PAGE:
Everyone wants to be healthy.

At least we think we do.

Then we learn what healthy requires. (More on that in a second.)

Andy Stanley is the pastor of one of America’s largest churches NorthPoint Community Church. Recently he challenged some comments he heard while watching the events of a large denomination’s annual meeting. (It should be noted that Stanley’s church isn’t affiliated with the denomination from what I can tell. Although his father, Dr. Charles Stanley, was once a national leader in it.)

My goal here is not to evaluate the discussion between Stanley and various pastors at the conference nor is it my goal to evaluate Stanley as a pastor.

Rather, I think one point made by Stanley after the event can assist any Christian leader wanting to grow a healthy church.

Stanley said,

“There are a bunch of great SBC churches doing a phenomenal job reaching people in their community. But when you look closely at those churches you discover several things they have in common.” (see full Christian Post article)

These common characteristics of a healthy church could be applied to almost any ministry, organization, or business.

healthy church

1) They are led well.

Albeit a little vague, Stanley makes a good point here. Healthy churches develop healthy church leaders. Pastors committed to church health equip people rather than trying to do it all (see Eph 4).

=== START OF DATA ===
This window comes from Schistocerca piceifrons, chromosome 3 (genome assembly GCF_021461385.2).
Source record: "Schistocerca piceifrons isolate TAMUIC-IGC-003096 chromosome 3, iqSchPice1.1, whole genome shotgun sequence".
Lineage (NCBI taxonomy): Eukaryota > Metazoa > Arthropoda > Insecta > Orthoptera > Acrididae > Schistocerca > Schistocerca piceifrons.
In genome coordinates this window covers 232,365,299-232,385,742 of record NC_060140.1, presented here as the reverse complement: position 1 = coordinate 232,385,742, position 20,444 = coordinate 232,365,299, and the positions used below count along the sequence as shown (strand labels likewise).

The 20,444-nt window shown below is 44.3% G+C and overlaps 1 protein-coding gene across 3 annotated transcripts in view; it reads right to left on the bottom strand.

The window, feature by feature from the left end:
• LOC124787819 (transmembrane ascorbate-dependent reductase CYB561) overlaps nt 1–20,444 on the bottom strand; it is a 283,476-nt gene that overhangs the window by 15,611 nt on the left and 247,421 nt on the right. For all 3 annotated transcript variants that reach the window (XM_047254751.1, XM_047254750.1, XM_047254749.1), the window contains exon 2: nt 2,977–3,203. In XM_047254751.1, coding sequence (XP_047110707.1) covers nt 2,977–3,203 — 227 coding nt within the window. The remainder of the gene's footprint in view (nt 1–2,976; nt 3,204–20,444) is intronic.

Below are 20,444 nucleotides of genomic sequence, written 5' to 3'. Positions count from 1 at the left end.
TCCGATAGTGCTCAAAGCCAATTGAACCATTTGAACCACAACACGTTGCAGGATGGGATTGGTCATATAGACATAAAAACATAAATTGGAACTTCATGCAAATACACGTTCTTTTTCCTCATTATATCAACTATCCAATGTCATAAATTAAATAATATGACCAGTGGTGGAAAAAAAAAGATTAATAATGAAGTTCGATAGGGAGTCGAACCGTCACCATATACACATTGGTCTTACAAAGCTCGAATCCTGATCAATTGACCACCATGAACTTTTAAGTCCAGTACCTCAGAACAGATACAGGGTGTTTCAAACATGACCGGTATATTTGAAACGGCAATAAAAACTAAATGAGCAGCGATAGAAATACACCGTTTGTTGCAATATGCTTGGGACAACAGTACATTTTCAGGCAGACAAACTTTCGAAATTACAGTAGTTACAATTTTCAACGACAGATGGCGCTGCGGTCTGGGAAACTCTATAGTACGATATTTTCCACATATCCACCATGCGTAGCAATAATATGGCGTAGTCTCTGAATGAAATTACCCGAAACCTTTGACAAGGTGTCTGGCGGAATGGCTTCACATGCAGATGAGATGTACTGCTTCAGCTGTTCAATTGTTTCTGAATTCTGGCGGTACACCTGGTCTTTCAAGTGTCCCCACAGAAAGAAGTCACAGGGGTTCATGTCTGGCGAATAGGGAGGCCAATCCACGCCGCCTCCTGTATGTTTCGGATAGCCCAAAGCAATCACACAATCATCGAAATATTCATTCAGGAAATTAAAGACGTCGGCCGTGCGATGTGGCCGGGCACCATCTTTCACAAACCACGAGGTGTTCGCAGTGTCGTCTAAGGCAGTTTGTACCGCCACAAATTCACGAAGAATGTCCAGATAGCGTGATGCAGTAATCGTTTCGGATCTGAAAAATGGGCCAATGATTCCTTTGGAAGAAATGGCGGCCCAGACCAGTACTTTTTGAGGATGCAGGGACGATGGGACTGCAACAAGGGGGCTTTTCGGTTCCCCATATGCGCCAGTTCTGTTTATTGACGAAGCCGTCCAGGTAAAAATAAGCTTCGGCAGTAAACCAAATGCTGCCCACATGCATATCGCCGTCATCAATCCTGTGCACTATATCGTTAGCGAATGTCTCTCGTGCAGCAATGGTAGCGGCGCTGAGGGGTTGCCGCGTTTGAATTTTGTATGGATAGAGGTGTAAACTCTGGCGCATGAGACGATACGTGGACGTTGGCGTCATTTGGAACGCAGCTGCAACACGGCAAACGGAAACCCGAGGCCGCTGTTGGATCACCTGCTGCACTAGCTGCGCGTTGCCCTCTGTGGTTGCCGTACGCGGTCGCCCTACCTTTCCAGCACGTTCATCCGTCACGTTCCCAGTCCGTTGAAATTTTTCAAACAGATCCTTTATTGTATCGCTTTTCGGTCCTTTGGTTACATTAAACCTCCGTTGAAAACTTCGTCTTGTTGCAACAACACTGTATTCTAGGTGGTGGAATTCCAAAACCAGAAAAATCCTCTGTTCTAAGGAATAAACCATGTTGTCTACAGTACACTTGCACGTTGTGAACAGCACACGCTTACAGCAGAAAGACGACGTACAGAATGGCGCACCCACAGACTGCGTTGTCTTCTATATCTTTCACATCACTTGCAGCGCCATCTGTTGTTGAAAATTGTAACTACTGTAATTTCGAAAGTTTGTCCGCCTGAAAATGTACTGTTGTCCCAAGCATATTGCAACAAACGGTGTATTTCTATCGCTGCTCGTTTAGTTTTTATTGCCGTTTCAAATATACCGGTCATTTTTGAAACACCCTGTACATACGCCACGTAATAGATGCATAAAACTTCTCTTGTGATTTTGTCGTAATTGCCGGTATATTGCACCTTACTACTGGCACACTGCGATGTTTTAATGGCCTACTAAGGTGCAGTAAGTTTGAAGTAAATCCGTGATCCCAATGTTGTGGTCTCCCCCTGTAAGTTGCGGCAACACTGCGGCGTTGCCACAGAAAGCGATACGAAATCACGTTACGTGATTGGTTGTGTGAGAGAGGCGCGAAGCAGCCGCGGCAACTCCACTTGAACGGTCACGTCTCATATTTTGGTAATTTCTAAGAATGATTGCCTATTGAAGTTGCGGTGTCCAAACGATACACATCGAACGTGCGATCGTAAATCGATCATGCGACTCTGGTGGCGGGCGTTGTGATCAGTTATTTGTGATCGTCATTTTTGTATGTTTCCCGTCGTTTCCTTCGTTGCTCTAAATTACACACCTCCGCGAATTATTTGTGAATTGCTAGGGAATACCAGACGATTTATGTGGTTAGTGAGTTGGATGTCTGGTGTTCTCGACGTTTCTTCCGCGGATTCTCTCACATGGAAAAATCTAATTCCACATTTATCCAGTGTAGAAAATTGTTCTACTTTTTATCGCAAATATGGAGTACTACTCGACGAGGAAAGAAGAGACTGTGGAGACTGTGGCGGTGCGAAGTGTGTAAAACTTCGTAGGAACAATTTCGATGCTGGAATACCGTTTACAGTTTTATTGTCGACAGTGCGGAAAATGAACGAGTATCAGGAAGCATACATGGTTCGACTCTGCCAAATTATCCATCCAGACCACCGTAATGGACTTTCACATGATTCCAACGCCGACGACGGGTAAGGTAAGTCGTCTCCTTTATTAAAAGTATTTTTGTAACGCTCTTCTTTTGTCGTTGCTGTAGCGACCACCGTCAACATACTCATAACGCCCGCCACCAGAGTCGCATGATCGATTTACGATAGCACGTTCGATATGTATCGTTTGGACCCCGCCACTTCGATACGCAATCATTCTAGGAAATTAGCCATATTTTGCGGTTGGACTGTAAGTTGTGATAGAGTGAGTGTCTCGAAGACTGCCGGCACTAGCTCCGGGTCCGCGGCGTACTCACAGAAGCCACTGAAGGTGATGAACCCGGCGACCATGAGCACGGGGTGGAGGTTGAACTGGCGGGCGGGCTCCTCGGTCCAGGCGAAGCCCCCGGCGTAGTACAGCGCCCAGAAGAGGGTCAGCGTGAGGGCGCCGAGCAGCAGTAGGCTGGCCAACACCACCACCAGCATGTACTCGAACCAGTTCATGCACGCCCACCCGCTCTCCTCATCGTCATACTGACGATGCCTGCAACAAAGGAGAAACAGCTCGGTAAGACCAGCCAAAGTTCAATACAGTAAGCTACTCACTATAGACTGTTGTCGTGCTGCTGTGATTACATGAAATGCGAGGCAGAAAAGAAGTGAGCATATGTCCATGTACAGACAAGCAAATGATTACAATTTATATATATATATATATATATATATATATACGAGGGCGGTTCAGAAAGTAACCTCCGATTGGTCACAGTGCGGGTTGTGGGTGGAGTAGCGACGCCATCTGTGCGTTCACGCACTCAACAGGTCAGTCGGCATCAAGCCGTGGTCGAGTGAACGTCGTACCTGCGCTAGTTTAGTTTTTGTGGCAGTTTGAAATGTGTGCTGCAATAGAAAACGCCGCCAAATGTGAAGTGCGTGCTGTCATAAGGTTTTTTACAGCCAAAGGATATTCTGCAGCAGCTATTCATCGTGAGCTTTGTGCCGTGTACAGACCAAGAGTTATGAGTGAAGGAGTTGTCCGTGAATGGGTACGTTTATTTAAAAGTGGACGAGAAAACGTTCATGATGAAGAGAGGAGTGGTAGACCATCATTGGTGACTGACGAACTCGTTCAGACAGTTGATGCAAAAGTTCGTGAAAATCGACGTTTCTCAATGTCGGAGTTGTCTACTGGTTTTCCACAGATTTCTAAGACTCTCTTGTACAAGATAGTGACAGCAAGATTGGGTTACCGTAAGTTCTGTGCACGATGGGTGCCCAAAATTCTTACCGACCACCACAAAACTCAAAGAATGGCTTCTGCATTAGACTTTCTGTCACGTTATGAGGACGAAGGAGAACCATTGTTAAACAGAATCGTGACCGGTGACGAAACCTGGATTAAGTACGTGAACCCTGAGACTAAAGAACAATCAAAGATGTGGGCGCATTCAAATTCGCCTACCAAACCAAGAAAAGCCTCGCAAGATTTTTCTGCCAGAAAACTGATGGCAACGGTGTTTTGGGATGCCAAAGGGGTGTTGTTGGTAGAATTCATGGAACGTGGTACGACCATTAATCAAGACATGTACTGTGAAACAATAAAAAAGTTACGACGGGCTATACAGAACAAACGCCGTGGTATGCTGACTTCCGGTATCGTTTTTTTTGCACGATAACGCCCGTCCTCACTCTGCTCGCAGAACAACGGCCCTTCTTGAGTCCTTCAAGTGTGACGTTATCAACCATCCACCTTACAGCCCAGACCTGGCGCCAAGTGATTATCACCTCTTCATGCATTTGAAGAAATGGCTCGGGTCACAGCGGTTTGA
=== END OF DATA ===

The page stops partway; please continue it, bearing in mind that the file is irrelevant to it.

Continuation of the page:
2) They are organized around systems that free people to use their gifts.

If people aren’t given ways to use their gifts, their gifts atrophy. They turn into bystanders. They begin expecting the pastors or other professionals to “do all the ministry.” Create systems that unleash the God-given potential your people have.

3) They are vision centered.

A healthy church communicates and lives out vision. Be careful vision isn’t simply talked. Make sure it is lived out, inspiring, and so big that it cannot be done without God’s help.

4) The preaching is practical.

If your preaching doesn’t connect to people’s lives, it will undoubtedly have little impact. Make preaching practical, help people to live differently, simply, and be clear.

5) The preaching is Gospel-centered.

In an effort to make preaching practical, some pastors lose sight of the Gospel. Remind your people that their salvation is not merited but a gift from God.

Which of these areas do you need to work on to create a healthy church that impacts it’s community? Pick one and take action.

Brad Bridges is the Vice President of the Malphurs Group, a leadership coach, strategy consultant, blogger at bradbridges.net, husband to Lindsey, and father of 3. | @bradbridges | Website